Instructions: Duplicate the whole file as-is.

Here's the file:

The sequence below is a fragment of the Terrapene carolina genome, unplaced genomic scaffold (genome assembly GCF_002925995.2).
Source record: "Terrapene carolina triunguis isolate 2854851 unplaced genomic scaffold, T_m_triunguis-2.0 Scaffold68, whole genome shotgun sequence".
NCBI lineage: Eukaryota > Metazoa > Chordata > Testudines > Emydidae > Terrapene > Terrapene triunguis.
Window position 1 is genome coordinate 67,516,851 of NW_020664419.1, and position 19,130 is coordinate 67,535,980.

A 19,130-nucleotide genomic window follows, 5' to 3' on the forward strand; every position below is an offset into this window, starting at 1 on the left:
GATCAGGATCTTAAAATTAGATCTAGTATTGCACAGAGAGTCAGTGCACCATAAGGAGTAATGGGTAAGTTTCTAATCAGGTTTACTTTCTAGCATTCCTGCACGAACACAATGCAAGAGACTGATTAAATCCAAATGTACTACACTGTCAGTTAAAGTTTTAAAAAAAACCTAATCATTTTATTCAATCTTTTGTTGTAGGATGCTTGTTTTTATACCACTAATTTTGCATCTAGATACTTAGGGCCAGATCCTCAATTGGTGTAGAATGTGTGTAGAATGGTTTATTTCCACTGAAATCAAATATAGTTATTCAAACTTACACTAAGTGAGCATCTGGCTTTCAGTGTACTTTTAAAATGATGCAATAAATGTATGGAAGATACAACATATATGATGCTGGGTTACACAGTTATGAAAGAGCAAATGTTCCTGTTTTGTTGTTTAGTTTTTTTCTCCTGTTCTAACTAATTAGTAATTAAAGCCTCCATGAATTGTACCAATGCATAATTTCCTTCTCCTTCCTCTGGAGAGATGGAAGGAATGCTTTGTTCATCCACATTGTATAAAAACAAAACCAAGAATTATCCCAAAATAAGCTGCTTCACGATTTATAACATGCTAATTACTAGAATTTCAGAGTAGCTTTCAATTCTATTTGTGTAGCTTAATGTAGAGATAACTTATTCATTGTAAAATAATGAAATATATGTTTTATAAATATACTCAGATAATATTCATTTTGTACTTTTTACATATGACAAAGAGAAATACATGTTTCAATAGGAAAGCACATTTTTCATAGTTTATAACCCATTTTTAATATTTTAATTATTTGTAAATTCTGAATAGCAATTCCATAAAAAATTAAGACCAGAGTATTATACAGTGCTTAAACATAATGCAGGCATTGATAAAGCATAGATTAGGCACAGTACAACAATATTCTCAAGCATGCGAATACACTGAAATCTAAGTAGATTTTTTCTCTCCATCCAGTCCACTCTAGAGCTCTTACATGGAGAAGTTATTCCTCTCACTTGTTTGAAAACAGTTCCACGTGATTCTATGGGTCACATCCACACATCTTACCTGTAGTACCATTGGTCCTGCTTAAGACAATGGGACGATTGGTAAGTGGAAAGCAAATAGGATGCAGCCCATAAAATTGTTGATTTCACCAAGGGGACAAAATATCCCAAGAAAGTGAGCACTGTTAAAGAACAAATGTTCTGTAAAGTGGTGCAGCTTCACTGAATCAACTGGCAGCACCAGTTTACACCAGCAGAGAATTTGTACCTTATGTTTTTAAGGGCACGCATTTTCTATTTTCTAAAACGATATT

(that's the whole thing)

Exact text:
The sequence below is a fragment of the Terrapene carolina genome, unplaced genomic scaffold (genome assembly GCF_002925995.2).
Source record: "Terrapene carolina triunguis isolate 2854851 unplaced genomic scaffold, T_m_triunguis-2.0 Scaffold68, whole genome shotgun sequence".
NCBI lineage: Eukaryota > Metazoa > Chordata > Testudines > Emydidae > Terrapene > Terrapene triunguis.
Window position 1 is genome coordinate 67,516,851 of NW_020664419.1, and position 19,130 is coordinate 67,535,980.

A 19,130-nucleotide genomic window follows, 5' to 3' on the forward strand; every position below is an offset into this window, starting at 1 on the left:
GATCAGGATCTTAAAATTAGATCTAGTATTGCACAGAGAGTCAGTGCACCATAAGGAGTAATGGGTAAGTTTCTAATCAGGTTTACTTTCTAGCATTCCTGCACGAACACAATGCAAGAGACTGATTAAATCCAAATGTACTACACTGTCAGTTAAAGTTTTAAAAAAAACCTAATCATTTTATTCAATCTTTTGTTGTAGGATGCTTGTTTTTATACCACTAATTTTGCATCTAGATACTTAGGGCCAGATCCTCAATTGGTGTAGAATGTGTGTAGAATGGTTTATTTCCACTGAAATCAAATATAGTTATTCAAACTTACACTAAGTGAGCATCTGGCTTTCAGTGTACTTTTAAAATGATGCAATAAATGTATGGAAGATACAACATATATGATGCTGGGTTACACAGTTATGAAAGAGCAAATGTTCCTGTTTTGTTGTTTAGTTTTTTTCTCCTGTTCTAACTAATTAGTAATTAAAGCCTCCATGAATTGTACCAATGCATAATTTCCTTCTCCTTCCTCTGGAGAGATGGAAGGAATGCTTTGTTCATCCACATTGTATAAAAACAAAACCAAGAATTATCCCAAAATAAGCTGCTTCACGATTTATAACATGCTAATTACTAGAATTTCAGAGTAGCTTTCAATTCTATTTGTGTAGCTTAATGTAGAGATAACTTATTCATTGTAAAATAATGAAATATATGTTTTATAAATATACTCAGATAATATTCATTTTGTACTTTTTACATATGACAAAGAGAAATACATGTTTCAATAGGAAAGCACATTTTTCATAGTTTATAACCCATTTTTAATATTTTAATTATTTGTAAATTCTGAATAGCAATTCCATAAAAAATTAAGACCAGAGTATTATACAGTGCTTAAACATAATGCAGGCATTGATAAAGCATAGATTAGGCACAGTACAACAATATTCTCAAGCATGCGAATACACTGAAATCTAAGTAGATTTTTTCTCTCCATCCAGTCCACTCTAGAGCTCTTACATGGAGAAGTTATTCCTCTCACTTGTTTGAAAACAGTTCCACGTGATTCTATGGGTCACATCCACACATCTTACCTGTAGTACCATTGGTCCTGCTTAAGACAATGGGACGATTGGTAAGTGGAAAGCAAATAGGATGCAGCCCATAAAATTGTTGATTTCACCAAGGGGACAAAATATCCCAAGAAAGTGAGCACTGTTAAAGAACAAATGTTCTGTAAAGTGGTGCAGCTTCACTGAATCAACTGGCAGCACCAGTTTACACCAGCAGAGAATTTGTACCTTATGTTTTTAAGGGCACGCATTTTCTATTTTCTAAAACGATATT